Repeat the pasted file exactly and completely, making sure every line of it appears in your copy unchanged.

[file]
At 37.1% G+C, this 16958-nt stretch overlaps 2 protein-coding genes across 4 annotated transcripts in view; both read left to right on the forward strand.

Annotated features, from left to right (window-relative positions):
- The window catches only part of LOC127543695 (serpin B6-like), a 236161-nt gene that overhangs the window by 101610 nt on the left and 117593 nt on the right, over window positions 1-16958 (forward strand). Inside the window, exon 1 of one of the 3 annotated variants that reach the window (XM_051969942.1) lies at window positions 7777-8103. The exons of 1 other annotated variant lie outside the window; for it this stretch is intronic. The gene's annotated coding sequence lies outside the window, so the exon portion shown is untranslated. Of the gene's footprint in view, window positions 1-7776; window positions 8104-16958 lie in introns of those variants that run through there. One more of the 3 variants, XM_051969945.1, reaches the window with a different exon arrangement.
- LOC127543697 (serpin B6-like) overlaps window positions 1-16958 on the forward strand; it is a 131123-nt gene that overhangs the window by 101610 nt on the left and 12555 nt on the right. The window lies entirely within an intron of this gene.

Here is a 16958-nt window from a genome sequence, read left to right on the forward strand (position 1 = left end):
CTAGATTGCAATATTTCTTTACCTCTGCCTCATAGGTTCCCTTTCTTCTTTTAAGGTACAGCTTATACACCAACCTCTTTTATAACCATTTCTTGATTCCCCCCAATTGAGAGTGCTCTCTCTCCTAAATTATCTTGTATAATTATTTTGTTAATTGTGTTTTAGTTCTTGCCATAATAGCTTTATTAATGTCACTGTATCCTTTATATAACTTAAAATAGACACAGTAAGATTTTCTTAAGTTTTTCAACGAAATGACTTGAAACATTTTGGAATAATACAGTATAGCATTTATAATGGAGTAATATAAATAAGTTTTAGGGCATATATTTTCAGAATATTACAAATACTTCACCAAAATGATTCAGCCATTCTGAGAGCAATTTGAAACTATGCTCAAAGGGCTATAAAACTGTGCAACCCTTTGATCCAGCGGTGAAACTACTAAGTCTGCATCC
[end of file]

At 37.1% G+C, this 16958-nt stretch overlaps 2 protein-coding genes across 4 annotated transcripts in view; both read left to right on the forward strand.

Annotated features, from left to right (window-relative positions):
- The window catches only part of LOC127543695 (serpin B6-like), a 236161-nt gene that overhangs the window by 101610 nt on the left and 117593 nt on the right, over window positions 1-16958 (forward strand). Inside the window, exon 1 of one of the 3 annotated variants that reach the window (XM_051969942.1) lies at window positions 7777-8103. The exons of 1 other annotated variant lie outside the window; for it this stretch is intronic. The gene's annotated coding sequence lies outside the window, so the exon portion shown is untranslated. Of the gene's footprint in view, window positions 1-7776; window positions 8104-16958 lie in introns of those variants that run through there. One more of the 3 variants, XM_051969945.1, reaches the window with a different exon arrangement.
- LOC127543697 (serpin B6-like) overlaps window positions 1-16958 on the forward strand; it is a 131123-nt gene that overhangs the window by 101610 nt on the left and 12555 nt on the right. The window lies entirely within an intron of this gene.

Here is a 16958-nt window from a genome sequence, read left to right on the forward strand (position 1 = left end):
CTAGATTGCAATATTTCTTTACCTCTGCCTCATAGGTTCCCTTTCTTCTTTTAAGGTACAGCTTATACACCAACCTCTTTTATAACCATTTCTTGATTCCCCCCAATTGAGAGTGCTCTCTCTCCTAAATTATCTTGTATAATTATTTTGTTAATTGTGTTTTAGTTCTTGCCATAATAGCTTTATTAATGTCACTGTATCCTTTATATAACTTAAAATAGACACAGTAAGATTTTCTTAAGTTTTTCAACGAAATGACTTGAAACATTTTGGAATAATACAGTATAGCATTTATAATGGAGTAATATAAATAAGTTTTAGGGCATATATTTTCAGAATATTACAAATACTTCACCAAAATGATTCAGCCATTCTGAGAGCAATTTGAAACTATGCTCAAAGGGCTATAAAACTGTGCAACCCTTTGATCCAGCGGTGAAACTACTAAGTCTGCATCC